Where MailChimp, Facebook, Pinterest, and others saw the most growth in the past year
5 Minute Read
What’s going to happen in 2020 in the business and tech world?
One of the best ways to answer that question is to look back at emerging trends from the last several months and see which have the potential to explode further in the new year.
The Trends team went through public year-end reports of companies like Reddit, Pinterest, and Facebook to highlight some major business ideas and markets to watch in the upcoming year.
Full report (this one is particularly worth your time)
Highlights: Gender-neutral clothing/similar products and home improvement
- Pinterest says searches for gender-neutral haircuts were up 625% this year and searches for gender-neutral kids clothes 119%.
- Tuxedo dress searches were up 99% and androgynous wedding dresses 55%. Earlier this year, we flagged gender neutral underwear as a rising product, particularly as Victoria’s Secret and traditional brands falter (sales of underwear, in general, are expected to rise at a 6-8% CAGR).
As for homes, there was an increase in searches related to an improved home life, much of it based around remote work. “Backyard cottage” was up 159%, “work from home outfit” climbed 82%, “home theater design” was up 368%, and “home coffee stations” jumped 751%.
Full Report (also very much worth your time, especially if you’re starting a new business)
Highlight: MailChimp focused its review on marketing for small businesses. Some of the most helpful advice involved successfully introducing a brand, and it offered 4 tips:
- “Broadcast your beta”: Engage with potential customers while you’re still developing a product. Better yet, have them test it with you.
- “Build anticipation”: Give a sneak peek of the work you’re doing behind the scenes to prepare the product.
- “Evolve your brand as you grow“: Re-evaluate your product and strategy before every new launch.
- “Consider the entire customer journey”: Think about building long-term customers and aim your product in that direction.
One other note: MailChimp also shared a list of the top 10 states for starting a business right now, according to WalletHub. These states were selected because of their combination of access to resources and low business costs.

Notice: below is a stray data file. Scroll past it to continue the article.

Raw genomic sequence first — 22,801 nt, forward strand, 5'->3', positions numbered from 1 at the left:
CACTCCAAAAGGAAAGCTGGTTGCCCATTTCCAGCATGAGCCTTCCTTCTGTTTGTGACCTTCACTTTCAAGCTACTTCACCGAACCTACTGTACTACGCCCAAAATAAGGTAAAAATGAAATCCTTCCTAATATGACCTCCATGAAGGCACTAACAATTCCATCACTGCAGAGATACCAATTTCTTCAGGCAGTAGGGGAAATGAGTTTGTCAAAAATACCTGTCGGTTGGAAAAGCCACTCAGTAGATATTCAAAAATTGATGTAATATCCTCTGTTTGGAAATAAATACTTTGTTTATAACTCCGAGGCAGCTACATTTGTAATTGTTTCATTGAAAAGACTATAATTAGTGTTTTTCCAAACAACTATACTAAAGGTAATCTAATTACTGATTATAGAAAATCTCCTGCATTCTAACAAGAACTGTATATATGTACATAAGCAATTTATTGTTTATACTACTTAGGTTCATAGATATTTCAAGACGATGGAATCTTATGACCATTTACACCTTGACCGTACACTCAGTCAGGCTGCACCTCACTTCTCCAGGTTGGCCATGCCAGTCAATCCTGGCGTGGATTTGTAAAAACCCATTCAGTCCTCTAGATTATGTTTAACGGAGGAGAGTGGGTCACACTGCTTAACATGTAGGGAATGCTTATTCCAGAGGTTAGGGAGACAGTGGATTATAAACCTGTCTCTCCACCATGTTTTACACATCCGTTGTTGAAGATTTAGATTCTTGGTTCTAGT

Highlight: American bath culture
Facebook chose baths as a popular new trend for the United States. Conversations about self-care and bath-adjacent ingredients, like sea salt and chill-out music, were on the rise.
These trending conversations follow an increase in demand for clawfoot bathtubs.
Why the rise in interest? During this time of political discord, people are seeking new ways to relax.
Skincare addiction was the most popular beauty community on Reddit. And within skincare topics, acne and cystic acne were both rated in the top 5.
Opportunity exists around treating adult acne or treating acne with specialized treatments (we brought this up in a Signal). It’s generally considered a teenage problem, but many people deal with acne into adulthood. And while many products exist, including pimple patches, many are of questionable quality. There are opportunities to create better products that serve this market.
+ Don’t miss our Trends deep dive on the broader business of beauty tech. Sales of skincare, haircare, makeup products, and more have the industry poised to reach $863B by 2023 — and there’s still no single platform that caters specifically to the skincare community. That leaves a big opportunity for someone to build a place where consumers can share tutorials and regimens, or schedule recurring product orders.
Highlight: Fortune talked to investors, financiers, and VCs. Ramneek Gupta, managing director at Citi Ventures, suggested that Silicon Valley’s “move fast and break things” strategy will be on its way out and that founders and CEOs should be more cautious.
Here is his full advice, along with more smart predictions from Fortune:
“In 2020 I think we’ll see fewer companies and entrepreneurs using the “move fast and break things” model. While this ideology has never worked in financial services, we’re seeing that it is having continued negative repercussions for big tech. With privacy and regulation becoming a top concern for consumers, more companies will be pumping the breaks before launching into new business plans. With behavioral, technological and industrial shifts happening constantly all around us, I believe that in 2020 we will see more companies weighing their next move before jumping into a product launch, IPO, or brand pivot.”